Bertrand Emond, Head of Membership and Training
There is a widely recognised and growing skills and knowledge gap in the food and drink industry. In addition to our comprehensive range of training courses and conferences, we help companies to develop bespoke Training Academies. Bertrand Emond explains how the skills gap has come about, and the many initiatives being taken to address the problems.
About Bertrand Emond
Bertrand holds a Master of Food Science and Technology and a Master of Business Administration. For the past 25 years, Bertrand has been helping companies of all sizes from all parts of the agri-food chain to survive and grow. Read more...
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The industry is suffering from a well reported shortage of fit-for-purpose staff. This was highlighted in our latest scientific and technical needs document, we are simply not recruiting enough new blood in to the industry and we are losing too many people, skilled people, through retirement, so it's a big knowledge and skill gap.
We see more and more members, companies developing learning and development strategies. They realise that the ability to learn is a critical success factor, they're looking at optimising learning transfer within their organisation and for people it means that there are more formal CPD plans, continuing professional development, and lifelong learning is key to their own success.
More companies are setting up in house training universities or training academies. A corporate academy is a company specific training and development structure and activity, there are different levels of maturity from a tactical training centre to a strategic agent of change.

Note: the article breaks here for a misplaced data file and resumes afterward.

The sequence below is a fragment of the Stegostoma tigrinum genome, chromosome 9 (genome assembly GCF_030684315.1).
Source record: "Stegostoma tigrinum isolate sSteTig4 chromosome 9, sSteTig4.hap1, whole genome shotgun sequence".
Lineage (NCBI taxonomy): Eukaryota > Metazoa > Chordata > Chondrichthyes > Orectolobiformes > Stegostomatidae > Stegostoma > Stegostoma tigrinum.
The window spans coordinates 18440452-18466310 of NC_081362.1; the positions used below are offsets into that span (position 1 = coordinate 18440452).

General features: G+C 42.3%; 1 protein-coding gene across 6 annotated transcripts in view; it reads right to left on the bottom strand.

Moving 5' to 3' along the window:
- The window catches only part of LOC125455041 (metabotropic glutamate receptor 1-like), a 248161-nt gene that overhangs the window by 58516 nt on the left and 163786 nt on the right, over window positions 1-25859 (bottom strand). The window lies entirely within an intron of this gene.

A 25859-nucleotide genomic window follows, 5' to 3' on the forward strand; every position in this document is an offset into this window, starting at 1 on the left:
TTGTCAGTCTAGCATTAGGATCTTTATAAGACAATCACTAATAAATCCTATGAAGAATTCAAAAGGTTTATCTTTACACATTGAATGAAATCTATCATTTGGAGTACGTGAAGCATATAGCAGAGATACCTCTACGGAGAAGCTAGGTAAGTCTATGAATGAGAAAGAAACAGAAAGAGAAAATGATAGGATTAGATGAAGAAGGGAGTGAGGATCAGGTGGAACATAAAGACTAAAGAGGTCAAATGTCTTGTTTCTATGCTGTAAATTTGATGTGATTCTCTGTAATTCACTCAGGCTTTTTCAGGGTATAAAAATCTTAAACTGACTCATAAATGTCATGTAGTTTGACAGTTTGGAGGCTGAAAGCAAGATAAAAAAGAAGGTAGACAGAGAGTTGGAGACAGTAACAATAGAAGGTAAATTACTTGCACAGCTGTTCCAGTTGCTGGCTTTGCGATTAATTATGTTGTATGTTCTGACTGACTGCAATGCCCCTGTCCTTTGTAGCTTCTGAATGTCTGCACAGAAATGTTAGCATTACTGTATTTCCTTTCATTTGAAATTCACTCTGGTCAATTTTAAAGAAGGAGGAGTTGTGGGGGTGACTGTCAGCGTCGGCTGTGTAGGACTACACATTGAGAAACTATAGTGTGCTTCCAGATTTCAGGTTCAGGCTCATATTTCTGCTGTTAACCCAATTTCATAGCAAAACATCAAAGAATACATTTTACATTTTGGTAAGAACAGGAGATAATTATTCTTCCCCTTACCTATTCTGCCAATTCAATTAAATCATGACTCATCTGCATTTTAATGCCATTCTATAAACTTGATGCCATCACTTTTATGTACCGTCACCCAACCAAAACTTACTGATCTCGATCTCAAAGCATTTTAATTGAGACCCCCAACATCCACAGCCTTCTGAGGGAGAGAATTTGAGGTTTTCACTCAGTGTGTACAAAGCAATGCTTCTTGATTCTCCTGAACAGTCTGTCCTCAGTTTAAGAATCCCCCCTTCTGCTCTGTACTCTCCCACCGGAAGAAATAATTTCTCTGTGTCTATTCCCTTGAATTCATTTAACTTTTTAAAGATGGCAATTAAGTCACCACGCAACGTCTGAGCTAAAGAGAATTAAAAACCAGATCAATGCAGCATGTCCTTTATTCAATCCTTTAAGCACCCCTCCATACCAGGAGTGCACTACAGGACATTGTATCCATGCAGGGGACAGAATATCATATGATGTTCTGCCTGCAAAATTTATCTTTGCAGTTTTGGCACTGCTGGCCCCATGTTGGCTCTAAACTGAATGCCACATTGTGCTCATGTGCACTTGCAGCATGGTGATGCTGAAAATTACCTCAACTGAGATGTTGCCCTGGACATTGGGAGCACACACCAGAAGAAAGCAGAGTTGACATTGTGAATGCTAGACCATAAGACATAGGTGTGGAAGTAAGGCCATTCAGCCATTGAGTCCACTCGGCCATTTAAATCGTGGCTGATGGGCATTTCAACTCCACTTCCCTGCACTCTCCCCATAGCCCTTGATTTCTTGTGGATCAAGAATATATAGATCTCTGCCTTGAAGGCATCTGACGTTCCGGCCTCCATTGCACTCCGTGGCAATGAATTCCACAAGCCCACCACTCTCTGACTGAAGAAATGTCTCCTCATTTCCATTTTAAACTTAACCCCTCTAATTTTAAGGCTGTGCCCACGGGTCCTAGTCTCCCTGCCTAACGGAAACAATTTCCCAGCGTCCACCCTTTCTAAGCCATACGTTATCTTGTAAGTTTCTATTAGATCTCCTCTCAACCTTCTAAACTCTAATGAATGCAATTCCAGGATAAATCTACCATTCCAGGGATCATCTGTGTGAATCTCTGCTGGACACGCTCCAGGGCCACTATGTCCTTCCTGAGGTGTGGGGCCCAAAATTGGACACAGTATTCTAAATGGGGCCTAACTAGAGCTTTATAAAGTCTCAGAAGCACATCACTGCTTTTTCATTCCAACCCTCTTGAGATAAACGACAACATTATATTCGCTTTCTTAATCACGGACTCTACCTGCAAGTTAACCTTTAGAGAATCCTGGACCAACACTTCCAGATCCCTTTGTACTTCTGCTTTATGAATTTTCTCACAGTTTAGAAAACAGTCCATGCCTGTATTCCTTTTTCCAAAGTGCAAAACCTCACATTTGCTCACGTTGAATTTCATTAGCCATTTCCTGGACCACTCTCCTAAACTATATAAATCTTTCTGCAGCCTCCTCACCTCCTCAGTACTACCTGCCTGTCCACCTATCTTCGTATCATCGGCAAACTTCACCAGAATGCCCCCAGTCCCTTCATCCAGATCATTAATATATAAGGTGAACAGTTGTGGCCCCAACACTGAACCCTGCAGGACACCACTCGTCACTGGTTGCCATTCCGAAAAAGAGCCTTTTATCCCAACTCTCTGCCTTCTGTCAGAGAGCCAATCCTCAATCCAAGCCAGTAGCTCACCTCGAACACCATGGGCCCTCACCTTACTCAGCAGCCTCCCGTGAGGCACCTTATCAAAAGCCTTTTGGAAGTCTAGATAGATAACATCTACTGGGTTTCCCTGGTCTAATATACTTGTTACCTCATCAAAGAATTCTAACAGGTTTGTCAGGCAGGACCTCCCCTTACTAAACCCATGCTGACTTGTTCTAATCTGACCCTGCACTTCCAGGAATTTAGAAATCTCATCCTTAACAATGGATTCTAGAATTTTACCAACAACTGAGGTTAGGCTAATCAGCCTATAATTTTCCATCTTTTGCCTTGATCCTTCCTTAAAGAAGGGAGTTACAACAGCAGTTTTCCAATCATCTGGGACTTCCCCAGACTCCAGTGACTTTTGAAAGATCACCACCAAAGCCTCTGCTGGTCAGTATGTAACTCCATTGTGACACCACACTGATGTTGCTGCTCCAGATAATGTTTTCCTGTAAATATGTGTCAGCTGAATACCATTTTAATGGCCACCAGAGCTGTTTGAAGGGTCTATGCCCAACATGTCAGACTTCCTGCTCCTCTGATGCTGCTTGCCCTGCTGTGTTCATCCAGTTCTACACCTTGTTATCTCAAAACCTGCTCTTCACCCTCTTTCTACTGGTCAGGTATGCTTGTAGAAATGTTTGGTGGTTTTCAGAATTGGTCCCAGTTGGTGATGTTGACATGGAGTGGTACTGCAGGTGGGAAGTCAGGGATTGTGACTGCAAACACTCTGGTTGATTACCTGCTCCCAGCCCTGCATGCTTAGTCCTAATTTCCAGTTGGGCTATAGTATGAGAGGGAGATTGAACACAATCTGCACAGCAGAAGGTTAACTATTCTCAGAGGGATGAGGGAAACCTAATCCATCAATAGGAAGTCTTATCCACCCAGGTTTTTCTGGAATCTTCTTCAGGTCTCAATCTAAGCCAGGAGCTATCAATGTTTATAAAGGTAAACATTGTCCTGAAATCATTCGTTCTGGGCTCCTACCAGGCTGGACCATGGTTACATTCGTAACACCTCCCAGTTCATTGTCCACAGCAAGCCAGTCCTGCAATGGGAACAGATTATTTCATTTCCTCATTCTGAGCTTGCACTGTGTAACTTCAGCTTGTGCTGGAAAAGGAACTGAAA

We are currently involved in a number of these academies and from our experience the way it works best is when we sit down with a particular company and they share the knowledge, the development program, their knowledge and skills matrices and we work together to implement a structured program of learning activities. So, it could be a blend, a mix of attending some of our open courses, conferences and seminars, organising some tailored courses, getting some of the staff to take part in our wide range of member interest groups, also loading an intranet or learning management system some of our resources, including white papers, videos, podcasts, guideline and providing technical contents to feed into their e-learning platform, organising webinars to cover hot topics and also providing technical experts today in-house events.
The main benefit of having an academy is that through the structured approach companies have been able to demonstrate, and also ensure, the competency of their staff effectively and also create a stronger relationship with their suppliers. Where they involve in the academy.
We can play a range of different role within an academy. For some we've been involved right from the start, where we sat down with a company and went through the training needs analysis, we put together the knowledge and skills matrices and mapped out a comprehensive program of training and learning activities. For example, food safety week, quality week or making sure that the member company has the right representatives on our various member interest groups and so that it can feed back what they've learned into the business for others. We've been involved on an ad hoc basis to fill very specific gaps and provide relevant technical content and expertise.
At Camden BRI we are also passionate about getting people involved in the food industry, having a career in the food industry, so we help students directly through placements and work experience opportunities. We also support the FST career launchpad, the National Skills Academy food start, also the IGD feeding Britain's future and Ecotrophelia, which is European student product development competition, which we host the UK leg of the competition during the Campden BRI Day week in June.